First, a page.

Is Krugman making fun of Cochrane's name?
Matthew Martin 12/31/2013 08:14:00 PM
"I was alerted to the fact that we were living in a Dark Age of macroeconomics when the same cockroach put in an appearance at the University of Chicago."Cochrane retorts:
"Paul Krugman is now reduced to making fun of my name. Oh how clever. I haven't heard that one since about, hmm, first grade, circa 1965."I think there has been a bit of misunderstanding here--Krugman is not making fun of anyone's name. Krugman has been using the "cockroach" trope for a number of years for now. The way he uses the term, the noun "cockroach" refers to an idea, not a person--he's not engaging in ad hominem attacks here. And the similarity between "Cochrane" and "cockroach" is coincidental.
A cockroach idea, according to Krugman, is a claim that is absurd on its face--easy to smash with logic and evidence, yet constantly reappears in serious discussions on the economy. In this case the "cockroach" that put in an appearance at the University of Chicago was the idea that an additional dollar of government spending cannot increase GDP at all, ever, because it must necessarily reduce private-sector spending by a dollar.
That mistaken argument is understandable but not forgivable. Cochrane and Fama argued early in the recession that if one person in the economy spends a dollar more, then someone else in the economy must necessarily spend a dollar less. That's absurd on it's face because that dollar of extra spending means someone's incomes rose by a dollar so that in the aggregate, the budget constraint is still satisfied. In fact the aggregate budget constraint is always self-satisfying at any level of aggregate spending. Cochrane and others could have avoided this fallacy by doing what economists do best: think about incentives. If the government increases spending by a dollar, what incentives do private citizens have to spend more or less in response?
The key factor that affects the incentive to spend is the real interest rate. The real interest rate is the opportunity cost of spending, and thus is the relevant price that people use to decide how much to spend. It obeys the law of demand: a higher real interest rate means less spending now, while a lower real interest rate means more spending now.
Recall that any level of aggregate spending automatically satisfies it's own budget constraint. Now suppose the government goes on a buying spree. If the Fed chooses not to raise the nominal interest rate, then there is absolutely no incentive for anyone anywhere to reduce spending on anything--each dollar of government spending simply pays for itself, and aggregate spending rises--this is called the multiplier effect (to the extent that firms raise prices, we'd see spending rise but not output; to the extent that firms fail to raise prices, output rises). Now suppose that firms decide they can't find enough workers to produce the additional output, so rather than increasing output they instead raise prices--this is called inflation. According to the Taylor Principle, the Federal Reserve will raise the nominal interest rate more than one-for-one with inflation, meaning that the real interest rate rises. This incentivizes citizens to reduce spending, possibly so much that output falls, and is known as crowding out.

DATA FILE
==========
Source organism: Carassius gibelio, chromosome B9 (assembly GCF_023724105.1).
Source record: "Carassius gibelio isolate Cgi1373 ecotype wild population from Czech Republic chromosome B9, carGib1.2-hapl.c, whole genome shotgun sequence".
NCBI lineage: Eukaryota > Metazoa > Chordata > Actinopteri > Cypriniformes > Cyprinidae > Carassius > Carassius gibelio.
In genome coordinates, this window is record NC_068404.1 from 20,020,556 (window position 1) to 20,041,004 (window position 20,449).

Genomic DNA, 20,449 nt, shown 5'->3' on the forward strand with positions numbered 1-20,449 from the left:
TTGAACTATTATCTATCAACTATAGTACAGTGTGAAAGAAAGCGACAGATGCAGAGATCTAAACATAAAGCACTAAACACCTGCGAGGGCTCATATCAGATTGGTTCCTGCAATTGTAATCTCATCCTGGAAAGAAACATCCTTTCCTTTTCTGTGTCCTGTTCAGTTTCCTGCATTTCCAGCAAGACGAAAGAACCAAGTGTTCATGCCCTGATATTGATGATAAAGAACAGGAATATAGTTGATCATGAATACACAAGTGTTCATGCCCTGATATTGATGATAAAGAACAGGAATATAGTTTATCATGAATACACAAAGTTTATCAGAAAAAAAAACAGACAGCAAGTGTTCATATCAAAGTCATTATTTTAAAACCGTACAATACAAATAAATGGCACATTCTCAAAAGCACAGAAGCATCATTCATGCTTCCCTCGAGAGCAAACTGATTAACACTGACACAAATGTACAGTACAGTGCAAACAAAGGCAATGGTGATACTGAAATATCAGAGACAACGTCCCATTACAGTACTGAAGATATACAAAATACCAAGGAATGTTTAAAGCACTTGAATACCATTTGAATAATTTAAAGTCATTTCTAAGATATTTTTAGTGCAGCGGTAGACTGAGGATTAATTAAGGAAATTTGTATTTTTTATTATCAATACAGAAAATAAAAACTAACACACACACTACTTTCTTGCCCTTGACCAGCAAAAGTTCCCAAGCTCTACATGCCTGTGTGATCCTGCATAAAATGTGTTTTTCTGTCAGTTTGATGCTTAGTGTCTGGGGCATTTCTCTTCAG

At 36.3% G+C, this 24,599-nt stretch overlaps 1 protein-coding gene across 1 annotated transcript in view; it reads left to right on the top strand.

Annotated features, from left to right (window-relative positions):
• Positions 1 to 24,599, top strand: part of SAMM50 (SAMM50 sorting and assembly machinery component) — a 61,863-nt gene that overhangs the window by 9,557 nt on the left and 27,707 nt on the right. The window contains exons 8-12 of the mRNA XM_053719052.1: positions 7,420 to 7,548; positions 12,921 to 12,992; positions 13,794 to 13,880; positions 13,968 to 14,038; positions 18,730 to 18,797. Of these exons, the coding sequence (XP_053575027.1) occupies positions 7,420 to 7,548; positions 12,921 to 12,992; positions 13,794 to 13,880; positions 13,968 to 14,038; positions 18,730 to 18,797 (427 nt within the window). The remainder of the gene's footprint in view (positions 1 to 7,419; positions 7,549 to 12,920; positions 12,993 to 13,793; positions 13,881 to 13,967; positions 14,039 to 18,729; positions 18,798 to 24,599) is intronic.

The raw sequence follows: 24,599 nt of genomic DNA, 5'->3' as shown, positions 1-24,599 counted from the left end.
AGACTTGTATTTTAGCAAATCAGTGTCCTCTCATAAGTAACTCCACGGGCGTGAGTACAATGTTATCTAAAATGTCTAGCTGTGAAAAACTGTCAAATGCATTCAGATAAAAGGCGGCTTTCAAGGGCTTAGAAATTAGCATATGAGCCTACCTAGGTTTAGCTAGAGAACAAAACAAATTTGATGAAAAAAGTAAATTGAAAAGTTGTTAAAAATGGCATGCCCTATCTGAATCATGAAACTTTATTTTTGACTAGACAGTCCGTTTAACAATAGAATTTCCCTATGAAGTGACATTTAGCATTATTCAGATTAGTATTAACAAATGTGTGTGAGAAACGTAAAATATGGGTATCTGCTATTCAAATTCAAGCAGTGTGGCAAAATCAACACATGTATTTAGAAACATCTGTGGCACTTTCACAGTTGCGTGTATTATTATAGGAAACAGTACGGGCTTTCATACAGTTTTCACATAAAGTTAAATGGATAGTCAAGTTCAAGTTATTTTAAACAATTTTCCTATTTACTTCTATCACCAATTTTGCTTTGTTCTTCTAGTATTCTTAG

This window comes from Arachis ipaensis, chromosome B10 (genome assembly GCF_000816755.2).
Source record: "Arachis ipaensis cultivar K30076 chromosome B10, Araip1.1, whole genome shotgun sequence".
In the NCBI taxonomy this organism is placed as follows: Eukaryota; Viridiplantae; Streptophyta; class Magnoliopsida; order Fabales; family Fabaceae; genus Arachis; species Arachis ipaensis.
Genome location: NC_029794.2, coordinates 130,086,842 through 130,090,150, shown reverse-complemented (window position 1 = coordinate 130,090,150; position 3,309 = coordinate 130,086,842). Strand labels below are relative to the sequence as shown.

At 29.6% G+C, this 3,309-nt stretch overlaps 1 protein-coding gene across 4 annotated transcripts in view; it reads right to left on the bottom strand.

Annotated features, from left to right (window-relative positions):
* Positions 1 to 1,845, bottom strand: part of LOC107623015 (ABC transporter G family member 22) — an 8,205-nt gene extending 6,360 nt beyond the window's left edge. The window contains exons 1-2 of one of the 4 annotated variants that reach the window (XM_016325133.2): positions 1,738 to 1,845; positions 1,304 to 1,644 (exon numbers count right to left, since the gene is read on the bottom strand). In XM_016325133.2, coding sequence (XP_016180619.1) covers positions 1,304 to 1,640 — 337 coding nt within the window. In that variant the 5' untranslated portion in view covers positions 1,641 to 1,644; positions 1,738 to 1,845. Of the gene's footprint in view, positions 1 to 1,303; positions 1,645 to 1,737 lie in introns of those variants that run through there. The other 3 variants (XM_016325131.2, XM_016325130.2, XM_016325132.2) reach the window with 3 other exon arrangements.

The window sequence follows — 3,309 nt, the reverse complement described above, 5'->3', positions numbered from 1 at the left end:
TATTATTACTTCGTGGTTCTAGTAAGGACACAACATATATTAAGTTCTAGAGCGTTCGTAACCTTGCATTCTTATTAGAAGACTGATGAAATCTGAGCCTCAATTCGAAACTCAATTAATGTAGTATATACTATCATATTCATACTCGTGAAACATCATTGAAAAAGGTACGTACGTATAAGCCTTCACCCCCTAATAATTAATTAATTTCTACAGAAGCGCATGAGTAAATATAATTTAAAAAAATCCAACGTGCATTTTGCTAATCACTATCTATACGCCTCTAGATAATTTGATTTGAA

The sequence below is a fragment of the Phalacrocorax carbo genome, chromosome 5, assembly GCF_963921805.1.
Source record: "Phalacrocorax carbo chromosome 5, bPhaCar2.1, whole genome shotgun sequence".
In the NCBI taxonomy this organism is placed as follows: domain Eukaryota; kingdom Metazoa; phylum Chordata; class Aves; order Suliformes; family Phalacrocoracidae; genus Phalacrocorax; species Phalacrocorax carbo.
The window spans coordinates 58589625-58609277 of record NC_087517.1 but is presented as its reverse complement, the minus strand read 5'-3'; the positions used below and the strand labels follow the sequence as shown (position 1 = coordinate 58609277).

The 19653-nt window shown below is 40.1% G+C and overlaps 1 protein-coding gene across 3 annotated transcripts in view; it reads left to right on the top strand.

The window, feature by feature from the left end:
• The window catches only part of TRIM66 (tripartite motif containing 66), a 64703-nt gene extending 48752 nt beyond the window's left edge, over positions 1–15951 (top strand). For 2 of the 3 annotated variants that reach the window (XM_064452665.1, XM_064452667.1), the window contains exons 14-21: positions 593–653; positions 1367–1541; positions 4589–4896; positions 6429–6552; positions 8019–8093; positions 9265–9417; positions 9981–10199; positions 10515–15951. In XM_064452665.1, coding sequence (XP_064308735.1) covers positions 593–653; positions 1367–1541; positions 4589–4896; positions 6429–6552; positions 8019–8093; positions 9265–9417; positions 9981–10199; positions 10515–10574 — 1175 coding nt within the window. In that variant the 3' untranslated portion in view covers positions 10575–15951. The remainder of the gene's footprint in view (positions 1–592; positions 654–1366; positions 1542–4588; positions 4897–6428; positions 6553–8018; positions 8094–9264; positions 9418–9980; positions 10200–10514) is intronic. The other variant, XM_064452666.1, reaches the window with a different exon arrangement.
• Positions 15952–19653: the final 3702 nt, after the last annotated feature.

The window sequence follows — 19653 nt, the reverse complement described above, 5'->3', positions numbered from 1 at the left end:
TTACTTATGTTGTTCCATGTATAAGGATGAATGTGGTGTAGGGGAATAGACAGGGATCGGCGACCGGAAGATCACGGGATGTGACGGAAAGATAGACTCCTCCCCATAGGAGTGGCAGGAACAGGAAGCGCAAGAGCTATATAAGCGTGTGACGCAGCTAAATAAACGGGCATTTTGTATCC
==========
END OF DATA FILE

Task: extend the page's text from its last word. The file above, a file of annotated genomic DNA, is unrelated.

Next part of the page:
So what we just saw is that there are two effects: a multiplier effect whereby the failure of the Fed to raise interest rates in response to an increase in government spending allowed total spending to rise, as well as a crowding-out effect whereby the Fed curbs spending by raising interest rates. The critical factor determining which effect dominates is the nominal interest rate, which is usually controlled by the Fed. Of course, currently we are in a liquidity trap with low and stable inflation and output well below potential, so the Fed has no reason at all to favor raising interest rates rather than letting output rise, so they won't raise interest rates and additional government spending will, for the time being, cause total spending and output to rise.
This is all basic principles of macro stuff that--if Cochrane is worth his salary at all--he is teaching to his students. That's why Krugman and I get so alarmed to see leading economists getting this wrong. I want to repeat this principle one more time, so that everyone gets it: any level of aggregate spending can always pay for itself!
As an footnote, I do think that Krugman should stick to his Zombie trope instead of calling some ideas "cockroaches." I realize that Krugman sees them as similar but different, but the reality is that the former says what he wants to say--that these ideas have been killed many times before and keep coming back--while the latter sounds like a racial insult that an African dictator might make against his enemies. I'm not at all surprised Cochrane is offended, even if I think he fundamentally misinterpreted the nature of Krugman's rant.